Gluten: myths vs. reality
Gluten is derived from the word ‘glue’ and is a protein that is found in foods that contain or have been processed from wheat or similar grains.
If you have even baked and kneaded dough, you’ve released gluten. Throughout that process, gluten is released as it’s the component that allows the bread to rise properly. It’s also what gives the food we make its unique texture.
In addition to being found in food, it is also found in some other everyday home products such as make-up and skin creams because it helps facial tissues and muscles keep their elasticity and flexibility.
Gluten is found in many dietary supplements throughout the world and as with most herbal supplements, there is a great deal of confusion and contradiction surrounding whether or not they are helpful for your body. Basically, do they cause more harm than good? A pivotal mistake that many consumers fall victim to is that savvy marketers advertise supplements as ‘all natural’ thus leading those who buy them to believe that ‘all natural’ equates to ‘100% safe.’ While in many cases this may be the products may in fact be all natural, it will behoove those who are interested in adding a dietary supplement to their daily regime to get the facts first, as some of these ingredients can pose health risks and harm – even the natural ingredients.
Gluten as a Food Supplement
Gluten is essential for cooking and baking and in many cases and does offer numerous benefits. Aside from inducing rising in bread products, it is also used to flavor recipes, as a thickening agent for soups and gravies, as well as being taken as a supplement for additional protein.
While most people are extremely tolerant of gluten, small populations are gluten intolerant and should implement and remain on gluten-free diets. As much as five to ten percent of the population is not tolerant of gluten and is diagnosed with celiac disease. For these people, gluten supplements are not recommended. This can pose challenges as gluten is found in many food sources, and even gluten-free products are not necessarily entirely free of gluten; they simply incorporate less than governmental standards cite as being harmful.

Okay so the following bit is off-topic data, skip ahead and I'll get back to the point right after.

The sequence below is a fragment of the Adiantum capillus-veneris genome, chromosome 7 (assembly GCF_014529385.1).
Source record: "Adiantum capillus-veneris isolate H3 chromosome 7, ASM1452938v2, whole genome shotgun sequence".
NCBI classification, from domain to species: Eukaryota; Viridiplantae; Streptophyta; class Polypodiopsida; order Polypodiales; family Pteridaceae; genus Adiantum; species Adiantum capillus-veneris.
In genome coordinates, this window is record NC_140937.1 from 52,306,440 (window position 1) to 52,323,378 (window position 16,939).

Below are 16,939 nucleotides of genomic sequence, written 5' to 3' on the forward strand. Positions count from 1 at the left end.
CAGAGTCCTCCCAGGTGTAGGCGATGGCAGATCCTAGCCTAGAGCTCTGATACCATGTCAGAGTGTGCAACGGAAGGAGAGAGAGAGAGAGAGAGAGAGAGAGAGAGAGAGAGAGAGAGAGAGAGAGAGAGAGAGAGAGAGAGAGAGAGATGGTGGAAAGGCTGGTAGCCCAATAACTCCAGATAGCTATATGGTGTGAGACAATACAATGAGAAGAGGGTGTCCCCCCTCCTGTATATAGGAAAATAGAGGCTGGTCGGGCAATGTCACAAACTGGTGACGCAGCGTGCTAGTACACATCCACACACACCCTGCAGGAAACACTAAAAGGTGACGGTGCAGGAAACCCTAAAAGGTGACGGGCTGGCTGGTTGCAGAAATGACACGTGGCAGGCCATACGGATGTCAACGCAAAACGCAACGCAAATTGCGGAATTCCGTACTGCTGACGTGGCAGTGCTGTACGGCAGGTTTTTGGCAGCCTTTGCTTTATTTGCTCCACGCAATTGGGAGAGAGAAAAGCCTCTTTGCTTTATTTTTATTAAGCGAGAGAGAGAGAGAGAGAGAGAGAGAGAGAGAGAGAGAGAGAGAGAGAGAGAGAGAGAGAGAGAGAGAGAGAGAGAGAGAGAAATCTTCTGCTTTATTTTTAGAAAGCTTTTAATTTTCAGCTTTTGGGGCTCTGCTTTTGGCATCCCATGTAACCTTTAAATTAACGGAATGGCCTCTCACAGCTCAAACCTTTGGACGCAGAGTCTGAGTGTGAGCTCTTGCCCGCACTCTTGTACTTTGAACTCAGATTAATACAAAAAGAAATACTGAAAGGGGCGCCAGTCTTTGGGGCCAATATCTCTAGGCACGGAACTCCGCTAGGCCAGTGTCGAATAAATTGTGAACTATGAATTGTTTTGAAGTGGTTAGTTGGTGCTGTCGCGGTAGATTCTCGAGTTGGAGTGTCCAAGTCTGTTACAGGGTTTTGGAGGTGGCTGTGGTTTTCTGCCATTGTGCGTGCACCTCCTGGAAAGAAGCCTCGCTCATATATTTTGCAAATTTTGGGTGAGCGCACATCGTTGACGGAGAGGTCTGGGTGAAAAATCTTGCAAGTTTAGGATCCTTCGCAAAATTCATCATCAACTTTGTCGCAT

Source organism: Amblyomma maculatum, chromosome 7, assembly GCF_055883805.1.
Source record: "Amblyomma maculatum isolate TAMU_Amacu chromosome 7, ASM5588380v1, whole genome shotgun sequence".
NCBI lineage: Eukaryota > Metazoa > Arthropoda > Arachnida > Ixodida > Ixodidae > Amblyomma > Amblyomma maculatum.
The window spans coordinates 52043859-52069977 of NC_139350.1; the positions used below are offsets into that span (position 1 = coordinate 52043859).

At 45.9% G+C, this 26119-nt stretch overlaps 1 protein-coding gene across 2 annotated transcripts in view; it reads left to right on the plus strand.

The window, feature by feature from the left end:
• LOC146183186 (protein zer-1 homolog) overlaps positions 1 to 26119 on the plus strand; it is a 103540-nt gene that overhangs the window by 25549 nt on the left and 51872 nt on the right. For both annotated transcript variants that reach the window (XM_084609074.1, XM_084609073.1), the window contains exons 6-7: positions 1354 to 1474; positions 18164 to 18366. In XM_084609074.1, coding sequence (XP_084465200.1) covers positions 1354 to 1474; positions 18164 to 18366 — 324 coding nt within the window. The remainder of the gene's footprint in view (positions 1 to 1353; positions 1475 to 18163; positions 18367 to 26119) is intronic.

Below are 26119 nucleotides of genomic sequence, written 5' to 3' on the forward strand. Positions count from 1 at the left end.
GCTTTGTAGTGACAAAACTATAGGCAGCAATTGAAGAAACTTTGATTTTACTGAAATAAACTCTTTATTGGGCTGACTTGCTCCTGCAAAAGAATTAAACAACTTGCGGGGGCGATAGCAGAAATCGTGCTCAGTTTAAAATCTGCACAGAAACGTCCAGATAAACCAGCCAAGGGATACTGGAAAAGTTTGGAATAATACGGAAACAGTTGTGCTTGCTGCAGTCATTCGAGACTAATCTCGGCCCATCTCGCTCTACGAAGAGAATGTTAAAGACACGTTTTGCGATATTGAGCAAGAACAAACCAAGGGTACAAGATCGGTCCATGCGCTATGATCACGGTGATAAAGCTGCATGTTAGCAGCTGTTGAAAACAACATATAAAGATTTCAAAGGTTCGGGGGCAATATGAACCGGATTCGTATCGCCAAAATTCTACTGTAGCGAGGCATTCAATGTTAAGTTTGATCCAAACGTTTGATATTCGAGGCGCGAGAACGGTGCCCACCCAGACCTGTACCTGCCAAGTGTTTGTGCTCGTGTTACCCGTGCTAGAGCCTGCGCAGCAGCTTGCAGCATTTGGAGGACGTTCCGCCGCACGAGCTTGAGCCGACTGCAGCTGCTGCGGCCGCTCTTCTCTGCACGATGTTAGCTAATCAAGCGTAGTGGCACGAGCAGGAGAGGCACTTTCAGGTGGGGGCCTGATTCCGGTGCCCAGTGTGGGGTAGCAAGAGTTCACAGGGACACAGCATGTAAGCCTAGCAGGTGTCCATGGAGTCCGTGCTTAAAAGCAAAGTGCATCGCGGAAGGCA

While some gluten supplements are sold on the market, these are few and far between. The main reason for this is that gluten is found naturally in so many foods that it simply doesn’t make sense to add this supplement to your diet. Additionally, recent raves are surrounding gluten-free diets; celebrities everywhere insist that their gluten-free diets increase energy, help shed pounds and curb stomach bloating.
But before you run out in search of gluten-free products, there are things to consider. The first is that actual gluten free products are difficult to find and they are costly as well. Second, there is no scientific evidence or studies that conclude that a gluten free diet will help you lose weight, increase energy or combat bloating. What is more likely is that the food restrictions that go along with gluten free are just that: restrictive. Therefore, you may eat less but it is from lack of options, not will power. Sticking with a gluten free diet is also more likely to cause binge eating, as people can generally only remain on restrictive diets for so long, until their body craves essential food groups that are not allowed on gluten free diets.
Additionally, many doctors have found that restricting gluten can actually cause weight gain, headaches, and deficiency of nutrients.
Why Gluten is good for you
Gluten when eaten in correct amounts offers the body many benefits. It is a great source of essential vitamins and minerals such as fiber, iron, vitamin B and calcium. All of the vitamins and minerals are needed in order for our bodies to function properly and for us to sustain energy needed throughout the day. Furthermore, a diet that is rich in whole grains can contribute to lower cholesterol and decrease the risk of some cancers.
Foods that Contain Gluten
Gluten is found in many bread products that contain wheat, rye and barley. Many foods such as cookies, gravies, pastas, cereals and even beer often have at least minimal traces of gluten within them. It is also found in products made from flour such as baked goods, tortillas and oats.
Gluten: Good or Evil?
A quick Internet search will find thousands of articles that claim gluten is horrific for the body and will also list many reasons why it should be avoided at all costs. Some claim that WGA (a protein component in gluten) can cause intestinal issues and may even cause cancer. However, more scientific research and studies conclude that digesting gluten in reasonable amounts is not dangerous and in fact is essential in a well balanced diet.
Following a gluten free diet will accomplish one thing: it will eliminate most of the foods that someone can eat and thus will cause a huge deficit in vitamins and minerals that are great for the body. It is a misconception that gluten will cause weight gain. The truth is gluten is often found in starchy foods like pastas and desserts and yes, if those are consumed in large amounts, coupled with a sedentary lifestyle, weight gain and bloating is likely. If however, these same foods are eaten in moderation and some of the calories are worked off, gluten is unlikely to cause weight gain on its own or pose significant health risks.
Of course, this is only true if you are not intolerant of gluten, in which case a gluten free diet is the only option. Essentially, like most things in this world – moderation is key.